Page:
Fig. 4.

N-WASP pits do not incorporate WAVE2. (A,B) Representative examples of cells co-expressing EGFP-tagged N-WASP (green in merged images) and mRFP-WAVE2 (red in merged images) analysed by TIRFM. (A) N-WASP readily accumulates in pit-like structures, which were entirely devoid of detectable WAVE2. Arrowheads indicate examples for pit-like N-WASP-containing structures disappearing in the course of the experiment. Arrow indicates pit-like structure that has appeared in the same time period. None of these structures displayed detectable WAVE2 enrichment. (B) Episodes of N-WASP accumulation and disappearance with high time resolution. Time is given in seconds. Scale bars: 3 μm (A) and 1 μm (B).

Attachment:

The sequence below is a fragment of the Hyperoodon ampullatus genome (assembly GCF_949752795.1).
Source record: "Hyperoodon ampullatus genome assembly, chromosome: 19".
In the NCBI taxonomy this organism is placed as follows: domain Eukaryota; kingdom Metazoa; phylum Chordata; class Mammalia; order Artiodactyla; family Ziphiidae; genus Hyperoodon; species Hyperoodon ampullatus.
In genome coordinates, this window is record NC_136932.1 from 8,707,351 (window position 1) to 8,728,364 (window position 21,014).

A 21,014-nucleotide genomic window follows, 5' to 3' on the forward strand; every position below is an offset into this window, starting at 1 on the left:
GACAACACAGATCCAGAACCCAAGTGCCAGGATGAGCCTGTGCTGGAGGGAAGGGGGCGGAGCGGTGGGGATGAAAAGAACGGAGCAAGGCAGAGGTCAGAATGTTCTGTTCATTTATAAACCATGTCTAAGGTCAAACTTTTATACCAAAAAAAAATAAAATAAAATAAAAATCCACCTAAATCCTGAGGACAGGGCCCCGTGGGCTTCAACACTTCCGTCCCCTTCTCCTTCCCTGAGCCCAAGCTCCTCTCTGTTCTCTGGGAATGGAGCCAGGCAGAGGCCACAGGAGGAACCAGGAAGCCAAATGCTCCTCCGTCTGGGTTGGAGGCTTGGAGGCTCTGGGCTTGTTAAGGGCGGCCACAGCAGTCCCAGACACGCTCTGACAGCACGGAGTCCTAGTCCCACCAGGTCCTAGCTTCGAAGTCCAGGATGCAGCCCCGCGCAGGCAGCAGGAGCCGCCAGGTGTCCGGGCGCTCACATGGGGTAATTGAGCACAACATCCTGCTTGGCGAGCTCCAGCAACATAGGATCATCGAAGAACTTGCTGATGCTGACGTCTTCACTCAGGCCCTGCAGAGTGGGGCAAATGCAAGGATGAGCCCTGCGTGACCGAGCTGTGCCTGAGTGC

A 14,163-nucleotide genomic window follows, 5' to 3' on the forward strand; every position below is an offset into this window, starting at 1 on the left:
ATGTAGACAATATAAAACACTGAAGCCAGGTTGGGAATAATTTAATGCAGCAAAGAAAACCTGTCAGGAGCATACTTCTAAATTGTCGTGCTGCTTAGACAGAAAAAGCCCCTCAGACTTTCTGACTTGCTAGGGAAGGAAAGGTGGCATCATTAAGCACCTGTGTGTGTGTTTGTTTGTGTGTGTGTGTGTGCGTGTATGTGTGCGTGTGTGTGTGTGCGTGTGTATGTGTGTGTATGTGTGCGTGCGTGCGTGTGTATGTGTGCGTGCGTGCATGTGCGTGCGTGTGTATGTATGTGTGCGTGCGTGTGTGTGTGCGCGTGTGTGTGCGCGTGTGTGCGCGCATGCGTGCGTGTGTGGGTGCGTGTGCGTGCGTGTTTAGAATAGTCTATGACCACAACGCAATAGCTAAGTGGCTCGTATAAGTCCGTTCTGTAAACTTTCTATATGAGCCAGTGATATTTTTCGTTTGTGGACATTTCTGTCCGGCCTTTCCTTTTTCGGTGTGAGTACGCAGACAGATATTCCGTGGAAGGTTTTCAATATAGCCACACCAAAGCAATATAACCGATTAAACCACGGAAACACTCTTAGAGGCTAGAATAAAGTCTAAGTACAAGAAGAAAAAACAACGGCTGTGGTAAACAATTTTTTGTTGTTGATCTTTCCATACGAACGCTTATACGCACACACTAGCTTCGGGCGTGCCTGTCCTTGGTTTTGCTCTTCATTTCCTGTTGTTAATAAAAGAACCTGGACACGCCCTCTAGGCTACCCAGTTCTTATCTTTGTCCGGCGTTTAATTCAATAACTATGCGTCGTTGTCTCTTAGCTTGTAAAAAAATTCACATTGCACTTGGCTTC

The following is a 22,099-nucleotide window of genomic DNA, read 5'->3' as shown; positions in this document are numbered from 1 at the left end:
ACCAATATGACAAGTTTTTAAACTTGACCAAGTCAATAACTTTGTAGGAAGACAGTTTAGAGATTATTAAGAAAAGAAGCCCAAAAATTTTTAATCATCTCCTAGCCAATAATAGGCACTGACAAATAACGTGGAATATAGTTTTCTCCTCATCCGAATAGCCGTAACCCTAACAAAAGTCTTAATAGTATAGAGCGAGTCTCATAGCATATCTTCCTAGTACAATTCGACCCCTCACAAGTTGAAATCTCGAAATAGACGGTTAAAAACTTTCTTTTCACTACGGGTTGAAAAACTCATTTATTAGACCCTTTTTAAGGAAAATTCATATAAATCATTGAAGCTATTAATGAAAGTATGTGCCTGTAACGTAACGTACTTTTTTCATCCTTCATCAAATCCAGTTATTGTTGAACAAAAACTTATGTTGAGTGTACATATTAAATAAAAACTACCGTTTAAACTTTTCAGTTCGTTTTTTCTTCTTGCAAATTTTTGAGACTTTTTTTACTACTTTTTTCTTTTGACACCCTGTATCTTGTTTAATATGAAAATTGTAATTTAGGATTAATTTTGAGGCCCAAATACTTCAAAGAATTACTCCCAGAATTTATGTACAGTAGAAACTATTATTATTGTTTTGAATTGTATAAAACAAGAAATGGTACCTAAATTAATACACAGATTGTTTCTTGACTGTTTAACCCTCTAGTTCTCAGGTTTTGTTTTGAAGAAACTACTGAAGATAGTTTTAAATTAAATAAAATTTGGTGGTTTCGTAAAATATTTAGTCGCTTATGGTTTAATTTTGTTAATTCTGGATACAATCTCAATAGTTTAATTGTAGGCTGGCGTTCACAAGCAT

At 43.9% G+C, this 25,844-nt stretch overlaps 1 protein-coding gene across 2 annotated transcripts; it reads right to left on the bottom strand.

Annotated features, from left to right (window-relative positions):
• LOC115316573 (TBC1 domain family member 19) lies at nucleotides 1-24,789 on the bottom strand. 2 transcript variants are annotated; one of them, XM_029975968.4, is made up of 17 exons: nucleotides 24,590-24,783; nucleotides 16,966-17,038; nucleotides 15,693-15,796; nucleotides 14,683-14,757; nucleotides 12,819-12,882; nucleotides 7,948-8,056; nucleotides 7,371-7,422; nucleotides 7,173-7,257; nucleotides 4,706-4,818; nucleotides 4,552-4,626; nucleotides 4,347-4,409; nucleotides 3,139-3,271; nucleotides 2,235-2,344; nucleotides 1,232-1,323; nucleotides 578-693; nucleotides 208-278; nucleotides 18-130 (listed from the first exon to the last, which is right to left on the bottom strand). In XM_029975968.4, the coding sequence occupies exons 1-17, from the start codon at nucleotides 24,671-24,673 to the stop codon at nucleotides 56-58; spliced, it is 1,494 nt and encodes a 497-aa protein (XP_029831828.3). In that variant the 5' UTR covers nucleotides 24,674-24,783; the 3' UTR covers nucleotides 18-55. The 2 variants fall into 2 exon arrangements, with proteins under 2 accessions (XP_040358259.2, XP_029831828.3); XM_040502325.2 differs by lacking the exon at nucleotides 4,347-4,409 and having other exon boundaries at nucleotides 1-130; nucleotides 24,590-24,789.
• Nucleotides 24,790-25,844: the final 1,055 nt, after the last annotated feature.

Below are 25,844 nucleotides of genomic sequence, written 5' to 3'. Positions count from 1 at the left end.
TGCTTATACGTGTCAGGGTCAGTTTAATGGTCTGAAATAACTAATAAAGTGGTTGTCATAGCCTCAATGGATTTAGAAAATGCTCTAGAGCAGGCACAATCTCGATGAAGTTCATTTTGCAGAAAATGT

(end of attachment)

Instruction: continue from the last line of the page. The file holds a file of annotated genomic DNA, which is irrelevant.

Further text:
Finally, EGFP-tagged Sra1 (Specifically Rac-associated protein 1), now established as a constitutive component of the ubiquitous WAVE2 complex (Gautreau et al., 2004) and essential for lamellipodium protrusion (Innocenti et al., 2004; Steffen et al., 2004), also failed to target to this actin domain (not shown). Together, these data indicate that Arp2/3-complex-mediated actin assembly at clathrin pits is independent of WAVE complex function.

Absence of N-WASP reduces receptor-mediated endocytosis